Turn Over:A Secret Baby Sports Romance(8)By: Violet Paige
“Always the boots,” I agreed.
The boots were my first foray into starting a fashion line. It was a natural fit to start working with boot designers. I had an entire footwear collection called The Alexan.
I was excited about my new venture in athletic wear. Fans always wanted to know what I did to stay in shape on the road. I posted pictures of my workouts. I posed with my trainer. Truth was I had to workout seven days a week to keep this body going.
It didn’t come naturally to me. Once slice of chocolate cake and I wouldn’t be able to slip into my jeans. Besides, it was a good way to spend my down time on the road. Francisco had gotten creative with our routines. The man was like an artist, but with workouts.
From there it seemed like the next step was to see if I could start selling my own brand of sportswear. I practically wore it around the clock when I wasn’t prepping for an event. Next week I was supposed to meet with the designers who had sketches on my new athletic line. My brand was growing rapidly. It wasn’t only about the music anymore. I was in stores. I was in magazines. I had commercials.
Twenty minutes later I looked at my reflection. “Lexi Wilde,” I mouthed, wondering where the girl was who had fought so desperately to get here. Because I barely saw a whisper of her when I looked at the straight blond hair and the pink rosy cheeks.
I had to believe she was somewhere in there and I hadn’t given up on bringing her back.
“Thanks, Helena.” I stood from the vanity and walked to the closet where my clothes were organized by color. I pulled a white, long-sleeved top from one of the hangers.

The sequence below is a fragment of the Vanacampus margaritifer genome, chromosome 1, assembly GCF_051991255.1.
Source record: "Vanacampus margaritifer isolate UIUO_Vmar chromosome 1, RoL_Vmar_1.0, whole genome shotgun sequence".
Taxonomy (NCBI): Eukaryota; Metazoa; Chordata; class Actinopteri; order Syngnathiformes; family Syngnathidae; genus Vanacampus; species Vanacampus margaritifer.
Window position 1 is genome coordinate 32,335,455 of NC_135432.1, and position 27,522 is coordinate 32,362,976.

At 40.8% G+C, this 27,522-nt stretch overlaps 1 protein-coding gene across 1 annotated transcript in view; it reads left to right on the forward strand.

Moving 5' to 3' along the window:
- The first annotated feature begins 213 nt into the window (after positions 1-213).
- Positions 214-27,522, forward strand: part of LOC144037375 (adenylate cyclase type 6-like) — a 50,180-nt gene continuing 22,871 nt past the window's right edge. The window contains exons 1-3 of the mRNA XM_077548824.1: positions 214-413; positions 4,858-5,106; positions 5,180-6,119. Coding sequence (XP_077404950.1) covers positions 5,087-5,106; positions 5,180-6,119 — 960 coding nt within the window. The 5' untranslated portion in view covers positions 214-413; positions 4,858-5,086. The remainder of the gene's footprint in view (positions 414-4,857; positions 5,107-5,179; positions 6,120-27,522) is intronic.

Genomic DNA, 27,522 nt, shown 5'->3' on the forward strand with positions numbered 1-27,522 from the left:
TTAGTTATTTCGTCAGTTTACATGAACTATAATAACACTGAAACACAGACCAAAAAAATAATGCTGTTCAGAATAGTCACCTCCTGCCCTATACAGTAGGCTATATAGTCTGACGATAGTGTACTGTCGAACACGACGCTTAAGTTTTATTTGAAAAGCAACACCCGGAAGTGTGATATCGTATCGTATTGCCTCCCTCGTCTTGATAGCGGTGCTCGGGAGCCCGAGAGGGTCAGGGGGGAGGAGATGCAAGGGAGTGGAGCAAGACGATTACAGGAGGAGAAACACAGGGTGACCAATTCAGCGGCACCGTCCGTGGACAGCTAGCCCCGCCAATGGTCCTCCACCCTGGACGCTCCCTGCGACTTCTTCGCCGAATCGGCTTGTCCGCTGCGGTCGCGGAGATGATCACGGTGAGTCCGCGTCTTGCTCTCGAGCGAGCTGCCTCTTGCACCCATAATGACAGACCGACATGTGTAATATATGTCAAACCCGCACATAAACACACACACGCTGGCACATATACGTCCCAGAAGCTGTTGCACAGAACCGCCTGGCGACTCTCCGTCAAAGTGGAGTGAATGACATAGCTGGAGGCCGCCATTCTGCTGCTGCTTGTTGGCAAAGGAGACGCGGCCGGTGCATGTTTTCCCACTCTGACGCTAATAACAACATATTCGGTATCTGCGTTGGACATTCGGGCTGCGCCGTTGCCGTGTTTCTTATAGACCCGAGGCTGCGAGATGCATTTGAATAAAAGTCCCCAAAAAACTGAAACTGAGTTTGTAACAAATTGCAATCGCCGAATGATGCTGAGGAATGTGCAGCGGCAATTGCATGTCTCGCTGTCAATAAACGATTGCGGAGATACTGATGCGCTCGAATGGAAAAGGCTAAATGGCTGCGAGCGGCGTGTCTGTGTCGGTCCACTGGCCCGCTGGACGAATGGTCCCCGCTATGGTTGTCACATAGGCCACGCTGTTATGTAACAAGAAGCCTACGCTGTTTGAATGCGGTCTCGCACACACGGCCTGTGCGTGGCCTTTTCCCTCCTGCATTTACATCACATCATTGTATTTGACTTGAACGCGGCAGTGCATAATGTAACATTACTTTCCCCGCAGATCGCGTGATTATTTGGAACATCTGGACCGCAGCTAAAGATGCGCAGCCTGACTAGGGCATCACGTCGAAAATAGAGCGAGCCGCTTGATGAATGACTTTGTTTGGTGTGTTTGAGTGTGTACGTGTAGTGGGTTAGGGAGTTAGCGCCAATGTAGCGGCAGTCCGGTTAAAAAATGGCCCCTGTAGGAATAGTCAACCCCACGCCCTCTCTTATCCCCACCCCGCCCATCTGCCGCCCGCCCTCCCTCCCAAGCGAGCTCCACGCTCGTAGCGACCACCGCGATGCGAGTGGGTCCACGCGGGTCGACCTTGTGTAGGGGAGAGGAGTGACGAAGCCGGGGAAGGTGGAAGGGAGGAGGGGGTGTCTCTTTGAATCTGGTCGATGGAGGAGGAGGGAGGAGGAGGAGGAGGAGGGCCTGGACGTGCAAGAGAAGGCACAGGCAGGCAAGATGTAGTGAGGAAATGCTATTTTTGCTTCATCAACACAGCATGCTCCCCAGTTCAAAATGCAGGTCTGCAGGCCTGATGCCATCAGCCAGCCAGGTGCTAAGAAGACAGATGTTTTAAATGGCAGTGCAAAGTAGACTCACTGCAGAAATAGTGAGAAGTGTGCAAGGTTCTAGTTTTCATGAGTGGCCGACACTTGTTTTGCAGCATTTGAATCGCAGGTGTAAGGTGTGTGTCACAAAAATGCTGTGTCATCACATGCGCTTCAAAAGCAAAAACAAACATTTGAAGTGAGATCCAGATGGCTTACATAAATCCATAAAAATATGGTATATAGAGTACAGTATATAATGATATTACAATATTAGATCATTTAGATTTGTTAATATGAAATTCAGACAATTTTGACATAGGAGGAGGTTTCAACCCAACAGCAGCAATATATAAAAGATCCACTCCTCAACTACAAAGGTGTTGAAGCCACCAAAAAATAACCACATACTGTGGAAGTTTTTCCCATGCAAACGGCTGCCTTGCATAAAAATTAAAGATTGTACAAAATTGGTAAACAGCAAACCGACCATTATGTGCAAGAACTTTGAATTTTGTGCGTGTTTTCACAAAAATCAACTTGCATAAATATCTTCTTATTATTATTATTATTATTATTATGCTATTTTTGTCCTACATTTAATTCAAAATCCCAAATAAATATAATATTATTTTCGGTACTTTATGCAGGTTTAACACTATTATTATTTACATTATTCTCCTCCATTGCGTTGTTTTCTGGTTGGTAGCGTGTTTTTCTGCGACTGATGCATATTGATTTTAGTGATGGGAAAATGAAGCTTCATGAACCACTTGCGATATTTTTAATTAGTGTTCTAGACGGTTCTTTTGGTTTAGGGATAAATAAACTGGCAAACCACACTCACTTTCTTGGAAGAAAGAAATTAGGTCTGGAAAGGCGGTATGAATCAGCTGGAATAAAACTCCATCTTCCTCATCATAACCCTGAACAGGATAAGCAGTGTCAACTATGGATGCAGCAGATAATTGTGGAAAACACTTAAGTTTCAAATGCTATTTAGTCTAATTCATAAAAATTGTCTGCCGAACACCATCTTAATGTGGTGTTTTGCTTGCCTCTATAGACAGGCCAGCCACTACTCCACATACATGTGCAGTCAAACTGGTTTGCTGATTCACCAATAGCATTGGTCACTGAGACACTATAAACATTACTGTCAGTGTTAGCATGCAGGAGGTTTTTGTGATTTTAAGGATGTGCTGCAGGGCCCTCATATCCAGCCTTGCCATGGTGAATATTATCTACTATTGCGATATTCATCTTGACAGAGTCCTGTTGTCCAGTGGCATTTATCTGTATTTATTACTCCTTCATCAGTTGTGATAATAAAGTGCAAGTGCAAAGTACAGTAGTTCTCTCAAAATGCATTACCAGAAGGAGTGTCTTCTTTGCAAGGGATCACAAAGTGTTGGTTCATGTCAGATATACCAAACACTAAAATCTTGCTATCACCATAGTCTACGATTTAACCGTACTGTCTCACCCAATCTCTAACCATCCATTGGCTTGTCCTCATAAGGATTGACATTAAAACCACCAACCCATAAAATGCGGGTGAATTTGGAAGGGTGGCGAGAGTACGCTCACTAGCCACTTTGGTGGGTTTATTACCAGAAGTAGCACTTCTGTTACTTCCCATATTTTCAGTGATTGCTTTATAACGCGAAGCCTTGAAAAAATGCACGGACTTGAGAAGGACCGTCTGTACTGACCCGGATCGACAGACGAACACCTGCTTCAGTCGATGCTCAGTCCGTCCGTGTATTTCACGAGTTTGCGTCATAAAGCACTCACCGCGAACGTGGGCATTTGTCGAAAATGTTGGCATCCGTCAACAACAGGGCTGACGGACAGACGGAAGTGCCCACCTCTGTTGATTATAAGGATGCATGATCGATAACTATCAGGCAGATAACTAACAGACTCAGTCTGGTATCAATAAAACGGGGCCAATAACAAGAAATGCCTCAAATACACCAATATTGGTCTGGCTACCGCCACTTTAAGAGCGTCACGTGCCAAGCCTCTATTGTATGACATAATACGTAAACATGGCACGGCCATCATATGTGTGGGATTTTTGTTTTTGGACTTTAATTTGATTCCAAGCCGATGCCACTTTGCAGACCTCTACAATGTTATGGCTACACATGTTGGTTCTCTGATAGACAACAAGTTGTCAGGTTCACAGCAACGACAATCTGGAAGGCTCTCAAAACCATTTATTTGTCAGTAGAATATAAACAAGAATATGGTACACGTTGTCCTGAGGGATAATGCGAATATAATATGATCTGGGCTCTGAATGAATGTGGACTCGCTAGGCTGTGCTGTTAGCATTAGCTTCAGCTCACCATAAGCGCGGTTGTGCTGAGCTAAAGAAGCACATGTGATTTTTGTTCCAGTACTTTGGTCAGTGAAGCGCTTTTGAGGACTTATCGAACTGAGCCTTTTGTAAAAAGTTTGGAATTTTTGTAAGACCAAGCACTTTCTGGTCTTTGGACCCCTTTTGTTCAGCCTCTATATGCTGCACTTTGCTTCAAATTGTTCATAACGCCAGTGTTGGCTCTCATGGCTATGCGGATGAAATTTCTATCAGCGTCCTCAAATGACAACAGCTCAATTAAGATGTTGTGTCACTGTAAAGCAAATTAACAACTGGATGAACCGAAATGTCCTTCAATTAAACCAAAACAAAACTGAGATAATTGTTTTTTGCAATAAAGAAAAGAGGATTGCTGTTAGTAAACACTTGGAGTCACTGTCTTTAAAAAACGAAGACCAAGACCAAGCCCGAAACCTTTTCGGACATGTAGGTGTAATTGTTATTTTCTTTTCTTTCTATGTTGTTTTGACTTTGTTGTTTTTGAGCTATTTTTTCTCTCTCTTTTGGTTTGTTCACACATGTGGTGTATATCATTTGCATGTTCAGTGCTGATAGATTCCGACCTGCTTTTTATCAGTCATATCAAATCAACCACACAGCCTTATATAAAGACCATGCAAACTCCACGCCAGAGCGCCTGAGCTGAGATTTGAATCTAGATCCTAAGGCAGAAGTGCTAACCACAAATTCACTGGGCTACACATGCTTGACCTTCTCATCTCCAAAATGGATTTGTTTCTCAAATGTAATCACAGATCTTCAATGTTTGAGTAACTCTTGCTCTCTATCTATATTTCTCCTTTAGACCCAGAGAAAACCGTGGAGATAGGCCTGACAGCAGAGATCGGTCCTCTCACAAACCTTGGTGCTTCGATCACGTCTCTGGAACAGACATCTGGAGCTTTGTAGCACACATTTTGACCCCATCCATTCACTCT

As I fastened each of the buttons, I thought about why I was in Austin. This was a charity event to help sick children. And here I was pouting about my manager. Angry that I had to do a meet and greet. The guilt surfaced as I sat on the bed to pull my boots up to my calves.
“You ok, Lexi?” Helena asked as she packed her brushes into a black case.
I nodded. “Just thinking.”
She sat next to me. “Don’t let Jake get to you.”
“No, it’s not him. Well, only partially him.” My eyes drifted toward her. “Do you ever feel like we’re in fishbowl? Like everyone is watching us?”
She put an arm around my shoulder. “I see you in that fishbowl, honey. But that’s nothing new. What’s going on?”
I shook her off. “Nothing.” I took another look in the mirror and pressed my lips together. “I’m thinking too much about the concert tonight.” There were things I couldn’t even talk to Helena about.
How could she understand the guilt I felt surrounded by the life of privilege I had built? Was there any way to make it sound as if I appreciated it, but yet was completely burdened by my fame and wealth?
I walked into the living room and pulled my guitar from the stand. I sat by the window, staring out over the city. I closed my eyes, strummed a few chords and let the music I wanted to sing pour out of me. The words I wanted to shout. The sound I wanted people to hear flew through my fingers and my chest as if I needed to get it out before I lost the ability to breathe.
The tie was too tight against my neck, and the jacket stretched against my biceps. I dropped the snarl from my face, tugging at my collar as the back of the limo opened and I stood on the red carpet with a barrage of flashes going off in my face. I plastered a smile so wide from cheek to cheek that even a GQ cover model would be envious.
By the time I made it to the door of the new hospital wing I had posed for fifty pictures and I needed a fucking drink. I headed straight for the bar but stopped when I saw the bartender. She was a hot brunette I had met before. She smiled at me, throwing me a soft wave with her fingers. I remembered those plump lips and what they could do. The only thing was I didn’t remember her name or where we met.
I immediately turned around and looked for something to distract me. Anything to keep me away from her and the bottle of top shelf bourbon she was offering. Fuck.
I didn’t want to be here. Hell, I almost hadn’t come. But Coach had ordered a car to pick me up, and I knew that meeting today was more than a warning. It was practically a death sentence in the league. If the Warriors released me for code of conduct violations, I’d be blackballed from every team. The money would dry up. My legacy would be extinct. I’d never throw another football again.